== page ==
If you find green bean casserole passe, try these crisp-tender green beans with slivered red bell peppers instead. According to both nikkihwood and BigSal, they’re easy and tasty–and the sauce is a bit unusual, as it starts with vinegar-soaked bread, but it’s a time-tested Spanish technique. Get the Green Beans with Garlic Sauce recipe.
Vinegar-Roasted Beets with Spring Onion and Yogurt
This is another super simple but flavor-packed recipe that highlights beautiful beets; you could try a mix of magenta and golden for extra pop. Either way, as greedygirl points out, the prep is pretty easy, which is always a plus. Get the Vinegar-Roasted Beets with Spring Onion and Yogurt recipe.
Creamy Zucchini, Corn, and Roasted Poblanos
This recipe starts with rajas (roasted poblano peppers in cream) and adds onions, garlic, oregano, zucchini, and corn kernels, fresh or frozen. Is it any wonder it’s “a real winner” in Njchicaa’s book? It’s intended as a taco filling, but could also serve as a rich, creamy side. Get the Creamy Zucchini, Corn, and Roasted Poblanos recipe. (If you’re taking your whole meal in a Mexican direction, try the Green Chili Adobo from the book instead of gravy, and the 24-Hour Cajeta for topping your pies or other desserts.)
Roasted Broccoli with Cardamom and Nutmeg
Broccoli may be underrepresented on holiday tables, but adding cardamom and nutmeg makes it exciting enough that you won’t be able to overlook it, especially since the spices are mixed into a cream cheese and yogurt sauce so they really stick. As saregama discovered, it works well with cauliflower too. Get the Roasted Broccoli with Cardamom and Nutmeg recipe.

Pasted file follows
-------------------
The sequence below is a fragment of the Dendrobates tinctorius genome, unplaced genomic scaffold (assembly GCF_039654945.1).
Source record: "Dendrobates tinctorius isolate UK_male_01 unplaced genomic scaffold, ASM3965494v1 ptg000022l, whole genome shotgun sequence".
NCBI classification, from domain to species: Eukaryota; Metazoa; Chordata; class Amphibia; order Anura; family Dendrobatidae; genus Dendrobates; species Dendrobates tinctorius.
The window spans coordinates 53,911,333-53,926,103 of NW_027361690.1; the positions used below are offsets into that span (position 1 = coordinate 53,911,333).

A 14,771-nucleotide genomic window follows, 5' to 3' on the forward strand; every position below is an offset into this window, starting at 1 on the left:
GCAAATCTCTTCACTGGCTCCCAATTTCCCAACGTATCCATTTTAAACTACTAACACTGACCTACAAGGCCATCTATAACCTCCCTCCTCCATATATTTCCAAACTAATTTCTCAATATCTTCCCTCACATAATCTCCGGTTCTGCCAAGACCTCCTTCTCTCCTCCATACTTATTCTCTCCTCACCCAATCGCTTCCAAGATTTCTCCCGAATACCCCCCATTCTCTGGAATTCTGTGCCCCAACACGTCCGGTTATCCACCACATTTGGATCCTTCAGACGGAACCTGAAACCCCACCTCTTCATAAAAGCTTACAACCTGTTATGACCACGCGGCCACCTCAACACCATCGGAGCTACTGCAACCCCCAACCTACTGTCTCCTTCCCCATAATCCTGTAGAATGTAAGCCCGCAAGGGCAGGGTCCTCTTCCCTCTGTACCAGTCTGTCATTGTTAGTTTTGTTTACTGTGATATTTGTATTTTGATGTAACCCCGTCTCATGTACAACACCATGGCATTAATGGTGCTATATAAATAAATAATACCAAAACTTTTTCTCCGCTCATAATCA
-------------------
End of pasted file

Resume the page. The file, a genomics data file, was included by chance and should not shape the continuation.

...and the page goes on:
Cumin-Coriander Roast Carrots with Pomegranates and Avocados
EllenCooks said this unusually delicious combination “was much loved by everyone”–and other Chowhounds agreed. (If you happen to prefer a pescatarian main course for your feast, you might try this book’s Fish Stuffed with Walnuts and Pomegranate too.) Get the Cumin-Coriander Roast Carrots with Pomegranates and Avocados recipe.
Cauliflower and Fontina Gratin
This was on nomadchowwoman’s Thanksgiving table in 2016, and several other community members tried it and loved it too. The cheesy sauce gets extra depth of flavor from an infusion of bay leaf, peppercorns, and onion. For the full recipe, you’ll need to nab the book.
There are lots of lovely recipes in this book that would be a great addition to your spread, but if you must have mashed potatoes no matter what else is on the menu, try David Lebovitz’s method of making them in a stand mixer. It might sound fussy, but pistachio peas believes “the texture is worth the small amount of effort and dirtying another thing in the kitchen.” Get a similar Stand Mixer Mashed Potatoes recipe.